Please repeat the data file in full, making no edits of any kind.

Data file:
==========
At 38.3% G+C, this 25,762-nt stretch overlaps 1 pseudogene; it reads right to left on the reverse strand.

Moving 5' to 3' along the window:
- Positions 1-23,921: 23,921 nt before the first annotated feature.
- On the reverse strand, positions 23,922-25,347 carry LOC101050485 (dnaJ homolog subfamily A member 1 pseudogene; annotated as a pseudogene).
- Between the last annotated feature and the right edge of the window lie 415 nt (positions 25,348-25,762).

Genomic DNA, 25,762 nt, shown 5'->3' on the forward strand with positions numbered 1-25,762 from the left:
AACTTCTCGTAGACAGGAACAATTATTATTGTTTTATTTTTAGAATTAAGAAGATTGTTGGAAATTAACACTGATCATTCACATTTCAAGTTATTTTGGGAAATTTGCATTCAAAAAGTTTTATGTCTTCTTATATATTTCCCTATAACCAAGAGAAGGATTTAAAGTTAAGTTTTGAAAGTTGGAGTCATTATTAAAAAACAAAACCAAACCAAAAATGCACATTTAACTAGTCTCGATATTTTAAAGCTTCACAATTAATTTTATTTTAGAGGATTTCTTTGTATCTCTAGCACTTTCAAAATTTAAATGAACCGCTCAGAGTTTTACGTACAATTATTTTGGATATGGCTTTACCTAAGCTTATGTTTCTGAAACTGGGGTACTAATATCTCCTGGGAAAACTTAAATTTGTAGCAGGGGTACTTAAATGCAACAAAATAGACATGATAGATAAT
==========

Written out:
At 38.3% G+C, this 25,762-nt stretch overlaps 1 pseudogene; it reads right to left on the reverse strand.

Moving 5' to 3' along the window:
- Positions 1-23,921: 23,921 nt before the first annotated feature.
- On the reverse strand, positions 23,922-25,347 carry LOC101050485 (dnaJ homolog subfamily A member 1 pseudogene; annotated as a pseudogene).
- Between the last annotated feature and the right edge of the window lie 415 nt (positions 25,348-25,762).

Genomic DNA, 25,762 nt, shown 5'->3' on the forward strand with positions numbered 1-25,762 from the left:
AACTTCTCGTAGACAGGAACAATTATTATTGTTTTATTTTTAGAATTAAGAAGATTGTTGGAAATTAACACTGATCATTCACATTTCAAGTTATTTTGGGAAATTTGCATTCAAAAAGTTTTATGTCTTCTTATATATTTCCCTATAACCAAGAGAAGGATTTAAAGTTAAGTTTTGAAAGTTGGAGTCATTATTAAAAAACAAAACCAAACCAAAAATGCACATTTAACTAGTCTCGATATTTTAAAGCTTCACAATTAATTTTATTTTAGAGGATTTCTTTGTATCTCTAGCACTTTCAAAATTTAAATGAACCGCTCAGAGTTTTACGTACAATTATTTTGGATATGGCTTTACCTAAGCTTATGTTTCTGAAACTGGGGTACTAATATCTCCTGGGAAAACTTAAATTTGTAGCAGGGGTACTTAAATGCAACAAAATAGACATGATAGATAAT